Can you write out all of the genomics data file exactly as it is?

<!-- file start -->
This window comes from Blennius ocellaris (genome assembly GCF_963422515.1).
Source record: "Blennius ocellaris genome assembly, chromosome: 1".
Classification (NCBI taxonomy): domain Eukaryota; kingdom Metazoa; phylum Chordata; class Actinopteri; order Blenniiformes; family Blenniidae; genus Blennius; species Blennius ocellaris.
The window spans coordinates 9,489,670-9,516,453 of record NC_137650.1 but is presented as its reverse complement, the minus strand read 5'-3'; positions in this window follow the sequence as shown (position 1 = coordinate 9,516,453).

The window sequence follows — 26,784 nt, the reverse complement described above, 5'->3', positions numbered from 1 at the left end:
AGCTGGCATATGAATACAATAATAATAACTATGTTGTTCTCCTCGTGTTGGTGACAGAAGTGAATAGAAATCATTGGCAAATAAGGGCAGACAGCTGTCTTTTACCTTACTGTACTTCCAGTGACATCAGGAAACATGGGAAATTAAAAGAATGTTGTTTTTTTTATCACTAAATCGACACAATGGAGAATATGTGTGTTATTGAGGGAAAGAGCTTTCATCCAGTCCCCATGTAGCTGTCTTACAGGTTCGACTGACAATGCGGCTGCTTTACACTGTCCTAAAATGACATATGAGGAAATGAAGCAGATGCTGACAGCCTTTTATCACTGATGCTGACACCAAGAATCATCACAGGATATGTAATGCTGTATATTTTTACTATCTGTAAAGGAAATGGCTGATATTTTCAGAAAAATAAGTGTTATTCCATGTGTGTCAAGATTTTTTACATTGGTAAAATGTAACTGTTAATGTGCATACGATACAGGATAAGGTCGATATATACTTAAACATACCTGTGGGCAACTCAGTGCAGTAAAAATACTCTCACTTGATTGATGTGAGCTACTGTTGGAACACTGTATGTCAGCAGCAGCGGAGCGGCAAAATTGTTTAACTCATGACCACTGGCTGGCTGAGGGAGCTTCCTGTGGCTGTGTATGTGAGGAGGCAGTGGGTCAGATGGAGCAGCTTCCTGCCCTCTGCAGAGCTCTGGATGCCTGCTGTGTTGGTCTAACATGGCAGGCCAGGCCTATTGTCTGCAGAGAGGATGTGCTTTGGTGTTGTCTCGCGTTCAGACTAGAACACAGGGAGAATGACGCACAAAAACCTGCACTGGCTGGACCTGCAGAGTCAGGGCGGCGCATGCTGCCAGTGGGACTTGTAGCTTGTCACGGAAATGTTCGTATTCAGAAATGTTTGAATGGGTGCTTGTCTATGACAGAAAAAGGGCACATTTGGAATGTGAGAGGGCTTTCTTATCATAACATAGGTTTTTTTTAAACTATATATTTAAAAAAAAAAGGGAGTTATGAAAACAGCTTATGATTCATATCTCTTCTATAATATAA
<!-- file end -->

This window comes from Blennius ocellaris (genome assembly GCF_963422515.1).
Source record: "Blennius ocellaris genome assembly, chromosome: 1".
Classification (NCBI taxonomy): domain Eukaryota; kingdom Metazoa; phylum Chordata; class Actinopteri; order Blenniiformes; family Blenniidae; genus Blennius; species Blennius ocellaris.
The window spans coordinates 9,489,670-9,516,453 of record NC_137650.1 but is presented as its reverse complement, the minus strand read 5'-3'; positions in this window follow the sequence as shown (position 1 = coordinate 9,516,453).

The window sequence follows — 26,784 nt, the reverse complement described above, 5'->3', positions numbered from 1 at the left end:
AGCTGGCATATGAATACAATAATAATAACTATGTTGTTCTCCTCGTGTTGGTGACAGAAGTGAATAGAAATCATTGGCAAATAAGGGCAGACAGCTGTCTTTTACCTTACTGTACTTCCAGTGACATCAGGAAACATGGGAAATTAAAAGAATGTTGTTTTTTTTATCACTAAATCGACACAATGGAGAATATGTGTGTTATTGAGGGAAAGAGCTTTCATCCAGTCCCCATGTAGCTGTCTTACAGGTTCGACTGACAATGCGGCTGCTTTACACTGTCCTAAAATGACATATGAGGAAATGAAGCAGATGCTGACAGCCTTTTATCACTGATGCTGACACCAAGAATCATCACAGGATATGTAATGCTGTATATTTTTACTATCTGTAAAGGAAATGGCTGATATTTTCAGAAAAATAAGTGTTATTCCATGTGTGTCAAGATTTTTTACATTGGTAAAATGTAACTGTTAATGTGCATACGATACAGGATAAGGTCGATATATACTTAAACATACCTGTGGGCAACTCAGTGCAGTAAAAATACTCTCACTTGATTGATGTGAGCTACTGTTGGAACACTGTATGTCAGCAGCAGCGGAGCGGCAAAATTGTTTAACTCATGACCACTGGCTGGCTGAGGGAGCTTCCTGTGGCTGTGTATGTGAGGAGGCAGTGGGTCAGATGGAGCAGCTTCCTGCCCTCTGCAGAGCTCTGGATGCCTGCTGTGTTGGTCTAACATGGCAGGCCAGGCCTATTGTCTGCAGAGAGGATGTGCTTTGGTGTTGTCTCGCGTTCAGACTAGAACACAGGGAGAATGACGCACAAAAACCTGCACTGGCTGGACCTGCAGAGTCAGGGCGGCGCATGCTGCCAGTGGGACTTGTAGCTTGTCACGGAAATGTTCGTATTCAGAAATGTTTGAATGGGTGCTTGTCTATGACAGAAAAAGGGCACATTTGGAATGTGAGAGGGCTTTCTTATCATAACATAGGTTTTTTTTAAACTATATATTTAAAAAAAAAAGGGAGTTATGAAAACAGCTTATGATTCATATCTCTTCTATAATATAA